I will ignore the appalling possibility that, by reducing congestion, using your car less will encourage others to use theirs more, thus wiping out any benefit from your action. This kind of economist’s logic creates inertia and despair.
That is from Chris Goodall’s How to Live a Low-Carbon Life: The Individual’s Guide to Stopping Climate Change. Just imagine, when it comes to the number of players in this game, the guy doesn’t mention whether the appropriate model should use a countable or a non-countable infinity. Often it makes a big difference for the result.
I had promised to look at the author’s claim that walking and eating meat (to replenish the lost energy) can be less carbon-friendly than driving a car; his analysis does offer the appropriate qualifiers. The author also argues that flying is about the least carbon-friendly thing you can do.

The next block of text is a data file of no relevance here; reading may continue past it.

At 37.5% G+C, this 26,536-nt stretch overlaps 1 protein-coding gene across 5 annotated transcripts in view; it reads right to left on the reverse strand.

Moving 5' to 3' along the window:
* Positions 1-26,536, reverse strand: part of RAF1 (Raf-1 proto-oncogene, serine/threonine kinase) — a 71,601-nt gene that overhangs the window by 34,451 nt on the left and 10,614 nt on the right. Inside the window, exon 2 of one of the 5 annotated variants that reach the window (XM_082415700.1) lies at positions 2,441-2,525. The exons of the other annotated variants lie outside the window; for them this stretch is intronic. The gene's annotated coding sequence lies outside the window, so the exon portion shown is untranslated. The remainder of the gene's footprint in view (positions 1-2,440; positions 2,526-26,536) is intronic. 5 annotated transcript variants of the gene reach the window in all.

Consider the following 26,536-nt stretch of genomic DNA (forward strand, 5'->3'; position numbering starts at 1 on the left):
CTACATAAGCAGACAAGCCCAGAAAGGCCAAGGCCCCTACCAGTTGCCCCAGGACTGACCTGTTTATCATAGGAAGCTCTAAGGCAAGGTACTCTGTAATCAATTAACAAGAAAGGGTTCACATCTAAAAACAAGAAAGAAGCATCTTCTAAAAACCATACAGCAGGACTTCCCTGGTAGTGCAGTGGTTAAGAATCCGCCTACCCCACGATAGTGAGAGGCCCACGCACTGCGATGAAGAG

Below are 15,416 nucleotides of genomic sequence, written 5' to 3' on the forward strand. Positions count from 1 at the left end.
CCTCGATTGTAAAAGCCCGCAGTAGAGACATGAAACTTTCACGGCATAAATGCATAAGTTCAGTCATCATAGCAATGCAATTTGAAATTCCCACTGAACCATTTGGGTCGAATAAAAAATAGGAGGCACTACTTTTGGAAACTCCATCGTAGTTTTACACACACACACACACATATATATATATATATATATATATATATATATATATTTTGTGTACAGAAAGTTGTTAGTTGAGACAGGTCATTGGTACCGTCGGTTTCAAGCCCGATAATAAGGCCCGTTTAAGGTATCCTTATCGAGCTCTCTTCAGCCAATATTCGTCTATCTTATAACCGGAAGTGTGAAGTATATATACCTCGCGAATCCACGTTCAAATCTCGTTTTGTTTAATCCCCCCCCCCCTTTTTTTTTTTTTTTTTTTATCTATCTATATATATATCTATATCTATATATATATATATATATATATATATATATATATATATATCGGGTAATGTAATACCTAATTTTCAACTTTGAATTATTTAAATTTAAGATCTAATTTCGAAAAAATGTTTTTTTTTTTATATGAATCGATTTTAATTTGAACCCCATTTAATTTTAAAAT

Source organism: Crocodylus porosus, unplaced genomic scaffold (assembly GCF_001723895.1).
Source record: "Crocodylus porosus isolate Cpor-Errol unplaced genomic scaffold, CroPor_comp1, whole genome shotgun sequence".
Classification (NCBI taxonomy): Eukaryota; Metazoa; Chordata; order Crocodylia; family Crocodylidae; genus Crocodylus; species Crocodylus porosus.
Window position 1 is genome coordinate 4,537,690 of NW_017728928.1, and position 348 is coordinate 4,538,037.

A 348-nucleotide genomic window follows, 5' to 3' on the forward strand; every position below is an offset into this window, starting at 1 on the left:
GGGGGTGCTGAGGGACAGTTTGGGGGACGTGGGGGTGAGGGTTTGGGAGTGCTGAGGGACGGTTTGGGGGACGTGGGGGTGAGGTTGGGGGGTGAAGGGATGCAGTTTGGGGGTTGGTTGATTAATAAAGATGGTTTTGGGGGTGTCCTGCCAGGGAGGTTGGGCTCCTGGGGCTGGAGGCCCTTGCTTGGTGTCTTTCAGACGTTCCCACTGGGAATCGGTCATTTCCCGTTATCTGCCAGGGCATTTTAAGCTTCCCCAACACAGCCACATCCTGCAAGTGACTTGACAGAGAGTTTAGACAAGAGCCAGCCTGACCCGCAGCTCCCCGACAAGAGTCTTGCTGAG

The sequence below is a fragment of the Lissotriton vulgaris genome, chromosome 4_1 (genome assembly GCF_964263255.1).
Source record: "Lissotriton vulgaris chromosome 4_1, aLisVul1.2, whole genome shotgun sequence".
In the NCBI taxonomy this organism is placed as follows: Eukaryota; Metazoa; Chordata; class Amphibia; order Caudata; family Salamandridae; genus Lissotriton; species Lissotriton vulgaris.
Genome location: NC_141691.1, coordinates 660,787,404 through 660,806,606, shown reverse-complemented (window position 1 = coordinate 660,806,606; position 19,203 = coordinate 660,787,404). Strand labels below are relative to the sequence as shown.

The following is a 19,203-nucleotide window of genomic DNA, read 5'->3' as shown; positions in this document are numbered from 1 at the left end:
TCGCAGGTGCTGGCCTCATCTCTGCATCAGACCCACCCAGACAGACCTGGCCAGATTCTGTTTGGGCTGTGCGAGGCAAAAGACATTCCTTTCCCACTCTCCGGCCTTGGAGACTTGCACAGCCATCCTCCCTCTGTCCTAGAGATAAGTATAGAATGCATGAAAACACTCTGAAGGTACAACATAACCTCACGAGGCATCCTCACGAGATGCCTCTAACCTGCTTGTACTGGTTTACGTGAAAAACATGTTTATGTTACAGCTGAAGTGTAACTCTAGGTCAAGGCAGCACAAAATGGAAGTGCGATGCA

This book "taught" me that a carbon tax will never be very popular with the hard-core environmental movement. Their core intuition is "It is wrong to pollute." They are less interested in the message "It is OK to pollute as long as you pay the price," which is how a carbon tax sounds to them. Goodall (pp.227-8) insists it is wrong to impose the costs of carbon emissions on the future, no matter what payment or offset you are making today. In fact a high carbon tax would just show that quite a bit of environmental destruction was going on. Quite consistently, he argues that we all simply have to stop flying. Now.
He can mail back his Harvard MBA by boat.